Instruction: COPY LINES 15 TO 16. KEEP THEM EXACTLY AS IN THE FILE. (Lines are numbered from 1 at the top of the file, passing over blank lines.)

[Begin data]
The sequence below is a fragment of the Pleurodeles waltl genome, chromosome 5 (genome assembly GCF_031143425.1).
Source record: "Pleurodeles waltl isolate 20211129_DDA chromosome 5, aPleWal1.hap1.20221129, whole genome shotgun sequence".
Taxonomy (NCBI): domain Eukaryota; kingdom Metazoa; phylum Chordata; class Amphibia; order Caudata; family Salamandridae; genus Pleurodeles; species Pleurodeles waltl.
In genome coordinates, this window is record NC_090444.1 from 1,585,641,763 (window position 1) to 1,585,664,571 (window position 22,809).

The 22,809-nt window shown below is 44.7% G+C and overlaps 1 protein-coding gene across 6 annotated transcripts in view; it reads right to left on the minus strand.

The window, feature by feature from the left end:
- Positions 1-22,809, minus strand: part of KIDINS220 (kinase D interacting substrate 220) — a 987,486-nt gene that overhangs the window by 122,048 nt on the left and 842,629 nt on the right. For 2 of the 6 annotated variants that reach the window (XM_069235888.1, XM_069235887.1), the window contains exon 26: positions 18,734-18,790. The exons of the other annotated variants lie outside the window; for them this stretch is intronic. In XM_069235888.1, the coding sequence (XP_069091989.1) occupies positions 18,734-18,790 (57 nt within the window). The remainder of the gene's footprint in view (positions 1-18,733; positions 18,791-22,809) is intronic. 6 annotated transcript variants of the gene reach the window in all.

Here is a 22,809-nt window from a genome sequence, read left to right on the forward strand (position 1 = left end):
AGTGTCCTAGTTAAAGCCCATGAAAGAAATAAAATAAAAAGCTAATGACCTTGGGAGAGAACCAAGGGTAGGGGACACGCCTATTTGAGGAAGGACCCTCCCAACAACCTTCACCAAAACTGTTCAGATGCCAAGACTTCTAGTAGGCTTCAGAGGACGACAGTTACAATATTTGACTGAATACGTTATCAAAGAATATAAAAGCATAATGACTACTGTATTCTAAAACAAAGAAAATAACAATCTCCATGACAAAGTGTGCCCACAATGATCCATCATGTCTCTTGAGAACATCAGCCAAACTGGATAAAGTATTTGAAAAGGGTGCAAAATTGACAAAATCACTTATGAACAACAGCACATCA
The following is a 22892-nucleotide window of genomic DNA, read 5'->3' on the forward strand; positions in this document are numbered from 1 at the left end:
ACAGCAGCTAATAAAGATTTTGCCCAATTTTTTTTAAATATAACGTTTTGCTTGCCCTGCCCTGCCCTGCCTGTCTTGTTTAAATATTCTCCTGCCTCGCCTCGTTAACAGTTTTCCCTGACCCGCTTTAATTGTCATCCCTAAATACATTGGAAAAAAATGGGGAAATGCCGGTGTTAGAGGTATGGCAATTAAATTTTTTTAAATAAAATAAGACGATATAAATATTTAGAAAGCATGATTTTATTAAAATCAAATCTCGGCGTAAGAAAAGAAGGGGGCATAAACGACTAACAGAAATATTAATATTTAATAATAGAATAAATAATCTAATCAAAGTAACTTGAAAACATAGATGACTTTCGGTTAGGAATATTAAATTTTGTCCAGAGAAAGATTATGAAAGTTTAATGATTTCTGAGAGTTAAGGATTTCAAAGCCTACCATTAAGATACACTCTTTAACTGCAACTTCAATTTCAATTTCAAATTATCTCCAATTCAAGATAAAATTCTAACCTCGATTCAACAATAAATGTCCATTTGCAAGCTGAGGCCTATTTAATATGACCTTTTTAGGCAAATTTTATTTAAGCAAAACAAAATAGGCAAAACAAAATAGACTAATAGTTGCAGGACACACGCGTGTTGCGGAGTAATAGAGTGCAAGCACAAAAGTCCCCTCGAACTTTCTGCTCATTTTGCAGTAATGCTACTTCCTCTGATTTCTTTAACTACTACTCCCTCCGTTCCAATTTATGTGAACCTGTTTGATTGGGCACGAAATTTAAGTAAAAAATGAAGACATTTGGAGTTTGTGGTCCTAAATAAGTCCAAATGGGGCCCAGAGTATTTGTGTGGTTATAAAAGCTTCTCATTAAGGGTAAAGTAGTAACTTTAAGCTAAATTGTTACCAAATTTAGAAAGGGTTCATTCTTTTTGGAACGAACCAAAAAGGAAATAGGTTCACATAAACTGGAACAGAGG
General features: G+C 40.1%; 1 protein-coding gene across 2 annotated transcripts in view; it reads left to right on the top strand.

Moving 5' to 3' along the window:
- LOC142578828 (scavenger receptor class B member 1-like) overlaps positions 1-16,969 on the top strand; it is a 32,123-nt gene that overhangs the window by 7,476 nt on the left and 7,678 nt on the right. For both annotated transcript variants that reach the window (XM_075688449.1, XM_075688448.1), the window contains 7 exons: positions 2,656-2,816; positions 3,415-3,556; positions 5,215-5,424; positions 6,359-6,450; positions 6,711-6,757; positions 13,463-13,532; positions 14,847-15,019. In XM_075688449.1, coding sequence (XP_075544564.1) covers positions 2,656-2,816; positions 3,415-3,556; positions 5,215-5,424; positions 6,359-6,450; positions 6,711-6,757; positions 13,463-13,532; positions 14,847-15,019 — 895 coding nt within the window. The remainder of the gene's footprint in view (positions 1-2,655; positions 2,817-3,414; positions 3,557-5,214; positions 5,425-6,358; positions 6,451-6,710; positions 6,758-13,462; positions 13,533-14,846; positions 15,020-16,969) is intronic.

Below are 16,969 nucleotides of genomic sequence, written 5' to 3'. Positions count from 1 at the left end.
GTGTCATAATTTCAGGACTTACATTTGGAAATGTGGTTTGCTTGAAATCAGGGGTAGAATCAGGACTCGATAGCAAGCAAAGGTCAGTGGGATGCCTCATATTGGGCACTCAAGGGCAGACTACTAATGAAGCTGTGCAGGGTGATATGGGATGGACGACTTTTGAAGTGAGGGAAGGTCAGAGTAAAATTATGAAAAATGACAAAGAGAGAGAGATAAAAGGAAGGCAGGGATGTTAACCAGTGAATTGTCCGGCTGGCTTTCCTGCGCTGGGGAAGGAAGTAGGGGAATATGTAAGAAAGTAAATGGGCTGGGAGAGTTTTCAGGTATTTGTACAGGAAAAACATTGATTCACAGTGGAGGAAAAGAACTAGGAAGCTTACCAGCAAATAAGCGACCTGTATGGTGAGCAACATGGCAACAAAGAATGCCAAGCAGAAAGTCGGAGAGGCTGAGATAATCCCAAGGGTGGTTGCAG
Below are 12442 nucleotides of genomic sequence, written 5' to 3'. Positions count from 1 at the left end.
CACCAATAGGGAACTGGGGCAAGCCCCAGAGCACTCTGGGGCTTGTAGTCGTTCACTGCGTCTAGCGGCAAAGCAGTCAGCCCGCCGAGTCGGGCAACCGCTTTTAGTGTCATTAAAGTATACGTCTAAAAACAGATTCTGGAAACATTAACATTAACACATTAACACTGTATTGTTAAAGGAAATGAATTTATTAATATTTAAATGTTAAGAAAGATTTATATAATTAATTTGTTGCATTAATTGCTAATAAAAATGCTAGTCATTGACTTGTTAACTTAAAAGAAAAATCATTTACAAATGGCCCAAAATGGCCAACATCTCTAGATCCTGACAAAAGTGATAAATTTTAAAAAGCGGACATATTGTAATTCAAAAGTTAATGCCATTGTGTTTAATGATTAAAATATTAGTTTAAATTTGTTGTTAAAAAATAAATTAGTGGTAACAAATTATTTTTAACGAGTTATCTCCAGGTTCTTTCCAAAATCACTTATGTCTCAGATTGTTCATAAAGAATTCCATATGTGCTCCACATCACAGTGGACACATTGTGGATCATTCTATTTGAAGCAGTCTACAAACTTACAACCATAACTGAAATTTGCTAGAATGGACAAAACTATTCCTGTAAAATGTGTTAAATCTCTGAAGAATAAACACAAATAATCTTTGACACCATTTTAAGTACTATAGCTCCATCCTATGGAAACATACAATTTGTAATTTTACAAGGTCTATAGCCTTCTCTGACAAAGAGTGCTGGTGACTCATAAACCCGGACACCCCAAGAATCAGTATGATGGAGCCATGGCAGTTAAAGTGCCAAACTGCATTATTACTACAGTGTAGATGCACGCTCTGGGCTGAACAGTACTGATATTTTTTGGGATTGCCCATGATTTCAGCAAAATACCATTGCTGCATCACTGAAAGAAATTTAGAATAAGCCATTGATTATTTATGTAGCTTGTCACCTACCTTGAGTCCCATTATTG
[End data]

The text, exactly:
Below are 16,969 nucleotides of genomic sequence, written 5' to 3'. Positions count from 1 at the left end.
GTGTCATAATTTCAGGACTTACATTTGGAAATGTGGTTTGCTTGAAATCAGGGGTAGAATCAGGACTCGATAGCAAGCAAAGGTCAGTGGGATGCCTCATATTGGGCACTCAAGGGCAGACTACTAATGAAGCTGTGCAGGGTGATATGGGATGGACGACTTTTGAAGTGAGGGAAGGTCAGAGTAAAATTATGAAAAATGACAAAGAGAGAGAGATAAAAGGAAGGCAGGGATGTTAACCAGTGAATTGTCCGGCTGGCTTTCCTGCGCTGGGGAAGGAAGTAGGGGAATATGTAAGAAAGTAAATGGGCTGGGAGAGTTTTCAGGTATTTGTACAGGAAAAACATTGATTCACAGTGGAGGAAAAGAACTAGGAAGCTTACCAGCAAATAAGCGACCTGTATGGTGAGCAACATGGCAACAAAGAATGCCAAGCAGAAAGTCGGAGAGGCTGAGATAATCCCAAGGGTGGTTGCAG